Dizzy Dizzy: Violins & Dizziness in Can’s Classic

Can's song Dizzy Dizzy

After Damo Suzuki left Can in 1973 (see the song Future Days), the band no longer had a singer. Step forward guitarist Michael Karoli. Not only was he the band’s pin-up, but he was adept with violins, too.

This is simultaneously of of the Krautrock band’s most accessible tracks… whilst also highlighting how weirdly, wonderfully experimental the band could be. And we think it’s worth a good old look at it. Time to get dizzy!

Soon Over Babaluma With Dizzy Dizzy

Dizzy Dizzy is the opening track to Soon Over Babaluma, the band’s 1974 album. Lyrics were provided by English novelist Duncan Fallowell.

Karoli is singing on the track, although the style he uses isn’t too far removed from what Damo Suzuki did.

The album was a considerable atmospheric advance over 1973’s Future Days, but Dizzy Dizzy is the accessible opener with looping, jittering violins and drums.

And in classic Can fashion, the lyrics are indistinct. What you can make out is also rather cryptic, leaving you to make up your own ideas about what’s going on. Let’s just say this clearly isn’t a standard love song.

In the daydream, on a crusty chest,
Head is slightly to one sound, head is curly and messy,
Got to get it up, got to get it over,
Got to get it up, got to get it over with,
Got to get it up, got to get it over,
Got to get it up, got to get it over with.

Around the lyrics is some inspired violin work, which soars about the place in glorious fashion and kind of acts as a chorus.

Whatever’s going on in the song, the rhythmic loops make for an upbeat experience of it all. It’s removed from the band’s heavier works, notably Halleluwah off Tago Mago.

Instead, it’s a shimmying number peppered with bedraggled lyrics that don’t bely much other than the singer is having a rough day of it.

Ding dong rat-a-tat-a-tat-a-tat in the daydream,
On a crusty chest,
Head is slightly to one sound, head is curly and messy.

Got to get it up, got to get it over, over.
Got to get it up, got to get it over, over.

All of which is cut down quite a bit across the single version (see Can the singles), shifting the running time to a more radio-friendly three minutes.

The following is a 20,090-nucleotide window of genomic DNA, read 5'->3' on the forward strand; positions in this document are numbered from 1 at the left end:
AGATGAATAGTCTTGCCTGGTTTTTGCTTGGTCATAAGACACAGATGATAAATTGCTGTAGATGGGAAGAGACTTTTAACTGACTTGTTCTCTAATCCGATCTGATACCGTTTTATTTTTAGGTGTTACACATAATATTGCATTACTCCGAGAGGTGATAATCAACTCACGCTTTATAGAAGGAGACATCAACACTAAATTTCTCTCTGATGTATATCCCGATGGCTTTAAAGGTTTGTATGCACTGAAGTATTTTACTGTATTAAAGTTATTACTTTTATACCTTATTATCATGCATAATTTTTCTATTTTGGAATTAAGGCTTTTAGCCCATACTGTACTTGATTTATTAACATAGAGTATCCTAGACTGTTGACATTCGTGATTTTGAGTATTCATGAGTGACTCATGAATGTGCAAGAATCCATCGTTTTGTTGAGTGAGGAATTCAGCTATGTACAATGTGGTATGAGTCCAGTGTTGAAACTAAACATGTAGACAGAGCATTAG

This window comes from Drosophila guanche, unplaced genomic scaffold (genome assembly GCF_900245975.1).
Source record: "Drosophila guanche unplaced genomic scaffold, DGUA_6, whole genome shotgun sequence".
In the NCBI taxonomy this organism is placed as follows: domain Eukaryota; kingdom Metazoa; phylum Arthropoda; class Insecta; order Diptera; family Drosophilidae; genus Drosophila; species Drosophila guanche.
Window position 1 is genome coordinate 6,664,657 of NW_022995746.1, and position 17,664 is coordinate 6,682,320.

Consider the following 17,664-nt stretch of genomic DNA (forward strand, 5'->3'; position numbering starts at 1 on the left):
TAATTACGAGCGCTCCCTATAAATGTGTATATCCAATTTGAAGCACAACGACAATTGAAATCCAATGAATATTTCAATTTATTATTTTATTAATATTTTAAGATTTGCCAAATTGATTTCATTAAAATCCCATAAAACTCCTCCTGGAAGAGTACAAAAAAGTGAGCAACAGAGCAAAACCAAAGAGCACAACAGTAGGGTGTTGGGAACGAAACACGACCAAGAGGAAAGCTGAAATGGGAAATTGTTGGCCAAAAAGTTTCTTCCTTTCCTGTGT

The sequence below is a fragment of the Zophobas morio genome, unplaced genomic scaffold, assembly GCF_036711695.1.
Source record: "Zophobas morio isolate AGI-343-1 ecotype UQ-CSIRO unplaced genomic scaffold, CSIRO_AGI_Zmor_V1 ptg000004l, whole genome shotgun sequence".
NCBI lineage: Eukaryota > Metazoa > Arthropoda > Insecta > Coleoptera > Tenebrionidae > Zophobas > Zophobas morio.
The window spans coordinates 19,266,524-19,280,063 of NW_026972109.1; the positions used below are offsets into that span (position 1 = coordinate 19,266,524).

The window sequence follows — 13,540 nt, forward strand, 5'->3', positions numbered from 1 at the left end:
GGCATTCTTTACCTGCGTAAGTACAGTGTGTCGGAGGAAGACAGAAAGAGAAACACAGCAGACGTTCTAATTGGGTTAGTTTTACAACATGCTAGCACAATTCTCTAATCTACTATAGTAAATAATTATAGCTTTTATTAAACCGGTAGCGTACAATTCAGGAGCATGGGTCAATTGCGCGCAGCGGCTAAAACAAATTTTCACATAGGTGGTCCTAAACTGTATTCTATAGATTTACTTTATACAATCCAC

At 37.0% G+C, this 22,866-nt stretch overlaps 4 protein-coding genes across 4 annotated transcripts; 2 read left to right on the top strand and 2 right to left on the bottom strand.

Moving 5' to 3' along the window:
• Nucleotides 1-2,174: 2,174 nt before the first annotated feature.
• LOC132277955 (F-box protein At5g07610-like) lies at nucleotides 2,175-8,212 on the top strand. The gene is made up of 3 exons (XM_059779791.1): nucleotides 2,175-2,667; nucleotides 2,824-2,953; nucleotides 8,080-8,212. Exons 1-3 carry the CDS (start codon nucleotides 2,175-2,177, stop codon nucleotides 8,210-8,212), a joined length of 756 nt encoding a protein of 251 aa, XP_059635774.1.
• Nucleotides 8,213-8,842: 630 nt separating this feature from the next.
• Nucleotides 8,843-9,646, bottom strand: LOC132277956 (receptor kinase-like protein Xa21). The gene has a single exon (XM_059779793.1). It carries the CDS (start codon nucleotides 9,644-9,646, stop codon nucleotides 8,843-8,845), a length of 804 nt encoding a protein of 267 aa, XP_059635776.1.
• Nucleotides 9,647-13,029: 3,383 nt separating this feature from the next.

This version gets to the lyrics faster, cutting out the extended intro.

So yeah, it’s more in line with the likes of Spoon on Ege Bamyasi. Melodic, quite harmonic—it hooks you in with its peculiarities.

It’s also another demonstration of Karoli’s brilliance as a musician. One hell of a guitarist (highly underrated, criminally so) here he is demonstrating the breadth of his talent.

Sadly, he died in November 2001 at the age of 53.

But all this music, which new generations keep discovering, is a fitting tribute to him, the rest of the band, and what they accomplished in the early ’70s.

Dizzy Dizzy’s 1974 Promo Video

Canband released a promo video to go with the song. This is the full version, too, but shows the band at work in the studio they converted for the projects.

Alongside it being an excellent bit of history of the band in 1974, it’s just a nice little nod to the working environment they made for themselves.

They’d stick themselves into the studio, jam endlessly, make music, and then from everything they created condensed it down into album form.

Soon Over Babaluma, as a whole album, is another sprawling work from the band. It doesn’t match the peaks from the previous three landmark albums they launched from 1971-1973, but it’s still a mighty fine, innovative effort.

Dizzy Dizzy being the highlight, of course, as we bet you’ll remember this number have it looping in your head for the next few days, weeks, months, YEARS!

Some Dizzy Dizzy Live Moments

Recorded a year before the band split up, here’s a funky version of the song in 1977.

The band’s previous bassist, Holger Czukay, had left the band by 1977. In his place was Jamaican bassist Rosko Gee.

But here’s an excellent demonstration of the band’s musical abilities, as they basically turn this into an extended jam. And you can see how integral drummer Jaki Liebezeit is to all of that, holding things together so the others can do their thing.

Not that the audience is exactly going wild. But they were treated to a great band nearing the end of its creative run.

Thankfully, someone decided to record this for posterity. We’d be bloody dizzy with rage had they not done so.

Dispense with some gibberish!

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